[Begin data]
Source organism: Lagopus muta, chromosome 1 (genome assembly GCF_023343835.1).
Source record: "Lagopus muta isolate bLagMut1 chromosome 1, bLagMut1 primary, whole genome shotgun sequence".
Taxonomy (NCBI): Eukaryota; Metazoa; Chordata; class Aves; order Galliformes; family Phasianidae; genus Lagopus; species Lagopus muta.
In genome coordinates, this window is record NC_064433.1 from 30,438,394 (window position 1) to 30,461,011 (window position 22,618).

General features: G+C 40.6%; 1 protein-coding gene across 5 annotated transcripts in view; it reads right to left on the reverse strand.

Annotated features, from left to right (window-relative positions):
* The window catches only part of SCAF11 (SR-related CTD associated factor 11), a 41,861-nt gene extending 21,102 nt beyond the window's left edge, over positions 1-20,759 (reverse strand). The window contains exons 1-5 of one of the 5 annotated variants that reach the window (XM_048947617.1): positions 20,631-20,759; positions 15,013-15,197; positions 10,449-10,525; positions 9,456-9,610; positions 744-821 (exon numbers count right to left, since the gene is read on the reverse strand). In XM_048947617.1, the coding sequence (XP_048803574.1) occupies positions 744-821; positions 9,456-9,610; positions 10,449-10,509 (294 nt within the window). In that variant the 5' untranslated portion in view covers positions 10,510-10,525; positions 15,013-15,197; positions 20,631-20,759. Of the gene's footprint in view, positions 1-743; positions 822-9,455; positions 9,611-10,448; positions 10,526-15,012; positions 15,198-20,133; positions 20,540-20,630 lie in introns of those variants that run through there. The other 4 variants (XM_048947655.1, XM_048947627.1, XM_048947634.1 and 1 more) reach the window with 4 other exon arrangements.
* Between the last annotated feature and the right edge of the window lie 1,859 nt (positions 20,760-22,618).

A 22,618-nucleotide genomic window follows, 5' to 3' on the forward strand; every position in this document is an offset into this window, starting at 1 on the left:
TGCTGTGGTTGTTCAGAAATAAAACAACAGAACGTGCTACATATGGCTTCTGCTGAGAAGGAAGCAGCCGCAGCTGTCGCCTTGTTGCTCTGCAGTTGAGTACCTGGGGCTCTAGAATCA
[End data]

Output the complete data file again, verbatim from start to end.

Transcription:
Source organism: Lagopus muta, chromosome 1 (genome assembly GCF_023343835.1).
Source record: "Lagopus muta isolate bLagMut1 chromosome 1, bLagMut1 primary, whole genome shotgun sequence".
Taxonomy (NCBI): Eukaryota; Metazoa; Chordata; class Aves; order Galliformes; family Phasianidae; genus Lagopus; species Lagopus muta.
In genome coordinates, this window is record NC_064433.1 from 30,438,394 (window position 1) to 30,461,011 (window position 22,618).

General features: G+C 40.6%; 1 protein-coding gene across 5 annotated transcripts in view; it reads right to left on the reverse strand.

Annotated features, from left to right (window-relative positions):
* The window catches only part of SCAF11 (SR-related CTD associated factor 11), a 41,861-nt gene extending 21,102 nt beyond the window's left edge, over positions 1-20,759 (reverse strand). The window contains exons 1-5 of one of the 5 annotated variants that reach the window (XM_048947617.1): positions 20,631-20,759; positions 15,013-15,197; positions 10,449-10,525; positions 9,456-9,610; positions 744-821 (exon numbers count right to left, since the gene is read on the reverse strand). In XM_048947617.1, the coding sequence (XP_048803574.1) occupies positions 744-821; positions 9,456-9,610; positions 10,449-10,509 (294 nt within the window). In that variant the 5' untranslated portion in view covers positions 10,510-10,525; positions 15,013-15,197; positions 20,631-20,759. Of the gene's footprint in view, positions 1-743; positions 822-9,455; positions 9,611-10,448; positions 10,526-15,012; positions 15,198-20,133; positions 20,540-20,630 lie in introns of those variants that run through there. The other 4 variants (XM_048947655.1, XM_048947627.1, XM_048947634.1 and 1 more) reach the window with 4 other exon arrangements.
* Between the last annotated feature and the right edge of the window lie 1,859 nt (positions 20,760-22,618).

A 22,618-nucleotide genomic window follows, 5' to 3' on the forward strand; every position in this document is an offset into this window, starting at 1 on the left:
TGCTGTGGTTGTTCAGAAATAAAACAACAGAACGTGCTACATATGGCTTCTGCTGAGAAGGAAGCAGCCGCAGCTGTCGCCTTGTTGCTCTGCAGTTGAGTACCTGGGGCTCTAGAATCA